That scary old system with 'do not touch' on it? Your boss very much wants you to touch it. Now what do you do?
It shouldn't be a surprise, really
Given that all higher forms of life uses electrical signals to control muscles, communicate pain, and do the whole "thinking" thing, it shouldn't really come as a surprise that bacteria have the ability to swap electrons.
The evolution of life from single-celled beings to multi-cellular organisms must have started from such basic building blocks, and the ability to pass electrical signals between cells is essential for that process, whether you are a bacteria or a eukaryote.
New MeX-Files: The curious case of an evacuated US solar lab, the FBI – and bananas conspiracy theories
Re: Weaponizing AI will happen, denying this is suicidal
For much of human history, there was not even the concept of a 'civilian'.
And yet, for a certain period, it was only professional soldiers who fought.
I remember reading an account somewhere of one of the classical Greek wars of Alexander's time, where the combating soldiers were fighting, in a city, dodging round the incumbent citizens who were trying to carry on with their normal lives.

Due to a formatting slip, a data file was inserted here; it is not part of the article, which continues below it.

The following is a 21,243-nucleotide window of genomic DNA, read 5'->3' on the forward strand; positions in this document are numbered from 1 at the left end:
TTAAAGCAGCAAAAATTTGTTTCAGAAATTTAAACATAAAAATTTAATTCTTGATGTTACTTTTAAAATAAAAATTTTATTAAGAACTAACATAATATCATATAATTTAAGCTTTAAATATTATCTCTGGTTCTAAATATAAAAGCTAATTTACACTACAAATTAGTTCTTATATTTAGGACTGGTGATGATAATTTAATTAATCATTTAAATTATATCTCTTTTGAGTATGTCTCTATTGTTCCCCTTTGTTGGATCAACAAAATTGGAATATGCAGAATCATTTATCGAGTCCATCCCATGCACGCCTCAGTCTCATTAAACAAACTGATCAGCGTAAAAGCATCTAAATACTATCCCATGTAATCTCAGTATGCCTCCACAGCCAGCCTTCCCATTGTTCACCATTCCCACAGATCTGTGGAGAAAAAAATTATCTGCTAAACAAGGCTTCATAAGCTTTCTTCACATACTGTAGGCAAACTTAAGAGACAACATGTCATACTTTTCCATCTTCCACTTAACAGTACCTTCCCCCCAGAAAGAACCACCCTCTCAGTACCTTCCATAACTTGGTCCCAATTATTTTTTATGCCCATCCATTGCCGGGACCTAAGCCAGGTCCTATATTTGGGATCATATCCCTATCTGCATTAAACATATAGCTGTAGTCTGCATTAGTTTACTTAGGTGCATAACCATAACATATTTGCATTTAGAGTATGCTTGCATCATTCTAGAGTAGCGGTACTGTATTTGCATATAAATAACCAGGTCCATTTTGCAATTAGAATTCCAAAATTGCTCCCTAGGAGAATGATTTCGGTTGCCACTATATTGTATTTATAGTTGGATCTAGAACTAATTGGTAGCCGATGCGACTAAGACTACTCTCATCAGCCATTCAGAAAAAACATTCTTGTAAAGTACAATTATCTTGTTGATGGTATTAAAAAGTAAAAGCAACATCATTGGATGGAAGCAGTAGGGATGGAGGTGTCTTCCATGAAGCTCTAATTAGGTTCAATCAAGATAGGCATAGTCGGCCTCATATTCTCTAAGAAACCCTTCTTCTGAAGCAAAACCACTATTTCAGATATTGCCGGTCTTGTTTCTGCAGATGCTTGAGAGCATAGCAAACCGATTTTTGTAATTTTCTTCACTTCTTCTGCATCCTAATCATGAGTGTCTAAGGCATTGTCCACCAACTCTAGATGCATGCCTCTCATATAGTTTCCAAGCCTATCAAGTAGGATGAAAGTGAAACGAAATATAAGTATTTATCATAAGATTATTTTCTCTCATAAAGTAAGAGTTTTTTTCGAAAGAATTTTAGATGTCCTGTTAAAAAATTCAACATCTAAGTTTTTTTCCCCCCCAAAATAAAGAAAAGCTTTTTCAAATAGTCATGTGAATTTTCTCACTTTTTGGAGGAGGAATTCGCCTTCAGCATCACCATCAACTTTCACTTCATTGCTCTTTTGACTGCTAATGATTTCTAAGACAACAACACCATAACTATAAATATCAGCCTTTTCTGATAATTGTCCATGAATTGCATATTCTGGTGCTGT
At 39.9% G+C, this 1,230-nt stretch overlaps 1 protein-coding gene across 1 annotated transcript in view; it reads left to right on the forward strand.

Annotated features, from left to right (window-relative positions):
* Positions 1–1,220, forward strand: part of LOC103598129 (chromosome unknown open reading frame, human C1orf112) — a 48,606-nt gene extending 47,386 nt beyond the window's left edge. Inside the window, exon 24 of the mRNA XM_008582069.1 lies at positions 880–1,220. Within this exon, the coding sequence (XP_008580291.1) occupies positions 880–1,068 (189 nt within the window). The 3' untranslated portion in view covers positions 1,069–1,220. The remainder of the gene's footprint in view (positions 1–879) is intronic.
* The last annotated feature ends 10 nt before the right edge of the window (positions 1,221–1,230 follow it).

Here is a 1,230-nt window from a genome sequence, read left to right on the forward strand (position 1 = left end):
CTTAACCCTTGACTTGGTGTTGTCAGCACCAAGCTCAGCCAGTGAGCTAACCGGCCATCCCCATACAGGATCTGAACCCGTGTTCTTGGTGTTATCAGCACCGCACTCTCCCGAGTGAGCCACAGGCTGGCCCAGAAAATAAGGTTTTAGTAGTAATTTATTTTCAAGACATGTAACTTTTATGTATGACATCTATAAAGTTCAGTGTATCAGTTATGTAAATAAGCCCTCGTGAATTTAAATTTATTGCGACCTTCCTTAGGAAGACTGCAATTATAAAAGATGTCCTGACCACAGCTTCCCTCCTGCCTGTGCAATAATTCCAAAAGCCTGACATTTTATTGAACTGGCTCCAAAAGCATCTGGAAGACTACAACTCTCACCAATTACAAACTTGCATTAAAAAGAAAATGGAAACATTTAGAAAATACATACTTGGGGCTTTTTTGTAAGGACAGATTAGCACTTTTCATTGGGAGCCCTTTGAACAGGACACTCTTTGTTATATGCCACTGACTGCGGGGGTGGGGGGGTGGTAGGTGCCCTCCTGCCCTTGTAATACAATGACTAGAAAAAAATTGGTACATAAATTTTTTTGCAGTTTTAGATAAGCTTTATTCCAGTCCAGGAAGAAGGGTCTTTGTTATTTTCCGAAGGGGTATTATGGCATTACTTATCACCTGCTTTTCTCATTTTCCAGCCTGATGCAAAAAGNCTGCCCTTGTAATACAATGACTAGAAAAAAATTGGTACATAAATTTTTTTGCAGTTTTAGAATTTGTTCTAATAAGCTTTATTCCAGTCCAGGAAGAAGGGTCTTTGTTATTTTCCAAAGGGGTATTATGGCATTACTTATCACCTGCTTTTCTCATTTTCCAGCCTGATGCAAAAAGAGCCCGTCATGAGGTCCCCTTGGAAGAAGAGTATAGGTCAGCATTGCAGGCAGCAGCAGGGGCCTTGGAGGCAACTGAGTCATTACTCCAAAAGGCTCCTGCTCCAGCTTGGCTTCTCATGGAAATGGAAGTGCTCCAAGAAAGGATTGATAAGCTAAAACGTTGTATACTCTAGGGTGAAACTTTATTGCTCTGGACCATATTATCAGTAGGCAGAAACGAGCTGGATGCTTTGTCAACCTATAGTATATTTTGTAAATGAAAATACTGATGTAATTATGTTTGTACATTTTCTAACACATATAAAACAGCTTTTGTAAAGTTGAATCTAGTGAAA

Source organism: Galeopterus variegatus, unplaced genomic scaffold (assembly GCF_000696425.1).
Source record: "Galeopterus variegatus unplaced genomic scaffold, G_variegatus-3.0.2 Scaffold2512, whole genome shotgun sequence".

Even in First World War France, if you came back thirty miles or so from the trenches, civilian life pretty much carried on as normal.
Re: Couple of questions
My other question is, are tongues the usual way of picking up shoes?
I think you would only pick up a shoe by its tongue if it is as a preparation to putting it on your foot, (you would normally pull the tongue towards the front of the shoe to open up the aperture to put your foot in).
You know what, thinking about it the above is wrong, and that yes you would normally pick up a single shoe by putting one or more fingers under the tongue.
For a pair of shoes, side-by-side, I would tend to put my fingers in one shoe, and my thumb in the other, and pinch the sides together to lift both.
Re: third party scripts, including from external domains that the company itself owns
If the company owns the domain then it isn't a third-party script.
Modernizr is a third-party script library, as are JQuery et al. They are produced and distributed by a third party. Just because you host a local copy on your own domain doesn't make them not third-party.
Re: @John Leyden / ElReg: Can you please get the headline changed?
it is clear that there were no "third-party scripts" involved
Modernizr is a third-party script library, as are JQuery et al. They were not written specifically for the BA site, or by BA's dev team, they were written by a third party...
No, they weren't hosted externally, but that's a different matter.
So the headline is technically correct.
Let's just be clear
The scripts WERE NOT hosted on an external resource, they were served from inside BAs infrastructure. The path they came from was:
However, they WERE third party scripts in that they were not written specifically for the BA site, but were local copies of script libraries freely available to web developers from various vendors.
In this case, they were modified versions of the freely available scripts, with malicious extra code added to siphon off users details to an external domain.